Blood Moon

I’m a “Look at the moon!” type of person.

(Equally, I’m a “Not you! You’re driving! I’ll tell you what the moon looks like!” type of person.)

I am also a “Look at that sunset!” type of person, a “Look at Cassiopeia!” type of person, and a “That’s an interesting cloud formation,” type of person. Instead of feeling small or insignificant when I look at the stars or the skies, I always feel more present—not necessarily important, but more like—

I, too, exist.

On September 28, when the lunar eclipse + supermoon + harvest moon + blue moon + werewolf moon occurred, I decided that there was no way I could avoid making that moon an experience. And, luckily, I had that most useful of college resources: a friend with a car.

Because it was a Sunday night, and, like most students, we had neglected our homework until the aligned stars and sheer panic coincided appropriately, we did not have much time to go out and experience this once in a lifetime lunar event. This took driving to the middle of nowhere off the table.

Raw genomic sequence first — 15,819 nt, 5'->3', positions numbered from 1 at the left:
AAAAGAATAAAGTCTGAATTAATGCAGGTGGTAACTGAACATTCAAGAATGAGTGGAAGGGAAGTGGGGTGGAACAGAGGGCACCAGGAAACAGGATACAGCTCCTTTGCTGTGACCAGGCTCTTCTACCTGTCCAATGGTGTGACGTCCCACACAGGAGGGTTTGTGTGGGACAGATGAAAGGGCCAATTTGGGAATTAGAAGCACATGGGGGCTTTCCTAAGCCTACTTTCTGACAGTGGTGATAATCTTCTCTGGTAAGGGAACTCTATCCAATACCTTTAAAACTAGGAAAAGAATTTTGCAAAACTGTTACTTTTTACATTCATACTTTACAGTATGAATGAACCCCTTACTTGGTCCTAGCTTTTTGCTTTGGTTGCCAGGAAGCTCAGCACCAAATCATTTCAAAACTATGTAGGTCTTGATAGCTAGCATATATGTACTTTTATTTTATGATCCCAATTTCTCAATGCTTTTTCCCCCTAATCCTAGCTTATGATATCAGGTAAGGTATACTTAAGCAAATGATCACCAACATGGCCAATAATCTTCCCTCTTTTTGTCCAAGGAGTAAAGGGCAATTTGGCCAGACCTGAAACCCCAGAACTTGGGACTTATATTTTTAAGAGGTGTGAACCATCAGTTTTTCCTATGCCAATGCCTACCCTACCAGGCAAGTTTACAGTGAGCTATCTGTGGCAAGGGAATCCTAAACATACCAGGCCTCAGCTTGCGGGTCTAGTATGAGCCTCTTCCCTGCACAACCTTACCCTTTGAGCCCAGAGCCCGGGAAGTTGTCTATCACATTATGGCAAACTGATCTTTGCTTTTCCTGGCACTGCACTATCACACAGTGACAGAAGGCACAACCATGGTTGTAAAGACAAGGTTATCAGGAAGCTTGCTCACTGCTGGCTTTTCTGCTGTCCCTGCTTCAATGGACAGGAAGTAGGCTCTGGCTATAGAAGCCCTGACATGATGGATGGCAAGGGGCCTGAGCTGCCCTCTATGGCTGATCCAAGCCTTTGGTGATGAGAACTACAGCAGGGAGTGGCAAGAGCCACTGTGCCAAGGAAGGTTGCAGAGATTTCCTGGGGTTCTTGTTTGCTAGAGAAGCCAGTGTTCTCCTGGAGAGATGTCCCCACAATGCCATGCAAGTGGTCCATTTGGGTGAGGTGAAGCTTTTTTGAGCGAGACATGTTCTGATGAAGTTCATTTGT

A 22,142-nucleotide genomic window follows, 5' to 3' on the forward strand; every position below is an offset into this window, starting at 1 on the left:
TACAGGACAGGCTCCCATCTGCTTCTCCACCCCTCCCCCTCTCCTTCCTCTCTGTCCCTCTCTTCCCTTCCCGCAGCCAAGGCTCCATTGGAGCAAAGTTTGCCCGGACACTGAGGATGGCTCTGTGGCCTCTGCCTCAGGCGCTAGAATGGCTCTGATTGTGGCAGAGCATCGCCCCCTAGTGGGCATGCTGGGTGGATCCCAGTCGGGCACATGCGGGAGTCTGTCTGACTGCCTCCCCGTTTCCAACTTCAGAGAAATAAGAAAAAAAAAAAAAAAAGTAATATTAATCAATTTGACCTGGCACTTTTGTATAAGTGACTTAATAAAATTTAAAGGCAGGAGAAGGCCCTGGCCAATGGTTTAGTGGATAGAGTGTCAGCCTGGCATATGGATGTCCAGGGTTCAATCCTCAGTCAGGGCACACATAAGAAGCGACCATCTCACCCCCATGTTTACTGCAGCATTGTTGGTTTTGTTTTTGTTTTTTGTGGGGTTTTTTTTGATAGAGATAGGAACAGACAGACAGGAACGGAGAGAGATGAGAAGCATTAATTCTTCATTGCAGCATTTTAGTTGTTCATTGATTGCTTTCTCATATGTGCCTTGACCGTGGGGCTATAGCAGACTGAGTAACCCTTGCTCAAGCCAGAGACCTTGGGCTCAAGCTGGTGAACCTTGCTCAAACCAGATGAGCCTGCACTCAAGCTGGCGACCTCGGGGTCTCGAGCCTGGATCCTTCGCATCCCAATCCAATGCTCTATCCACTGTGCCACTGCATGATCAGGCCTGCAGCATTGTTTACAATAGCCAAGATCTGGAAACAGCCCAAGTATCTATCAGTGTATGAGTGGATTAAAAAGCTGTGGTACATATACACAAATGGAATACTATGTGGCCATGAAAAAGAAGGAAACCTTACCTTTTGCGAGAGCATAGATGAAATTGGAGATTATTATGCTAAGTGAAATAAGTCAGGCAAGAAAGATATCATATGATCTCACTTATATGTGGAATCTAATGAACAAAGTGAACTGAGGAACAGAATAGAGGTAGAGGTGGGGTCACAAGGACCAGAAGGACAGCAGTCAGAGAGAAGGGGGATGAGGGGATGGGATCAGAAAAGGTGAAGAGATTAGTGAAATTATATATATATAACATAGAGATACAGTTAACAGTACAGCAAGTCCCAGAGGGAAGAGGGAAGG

Instead, we drove down to the Chinese Garden and Reconciliation Park, which is right on the water. The road lights cast a faint glow over the path, but the darkness that emanated from the water created the sense of being in an area with much less human habitation

The moon did not shine at all—instead, it just hovered in the sky over the warship (name and technical class of ship unknown) by the Park. It was a deep dark red, not the orange fire I was expecting but a color that looked much more like dried blood.

The smudge that you think is on your computer is actually the moon.

The smudge* that you think is on your computer is actually the moon.                                                    *my camera is so so so bad it’s horrible

We watched the moon for about half an hour; the normal glow of the moon slowly began to crawl across its surface, breaking through the dark shadow. The wind came off the Sound, cutting through the seams on my jeans and chilling my feet. The stars glittered faintly overhead.

The moon, in all honesty, was smaller and somehow less grand than I had expected. A once in a lifetime lunar event should feel like a once in a lifetime lunar event.


A friend sent me this photo later. This is what the moon looked like in person, instead of a minuscule blackish dot.

This felt more like a nice evening by the sea, watching the moon rise and the stars come out and the lights of the warship twinkle. That was all that mattered to me.

Then we returned to campus to continue our homework.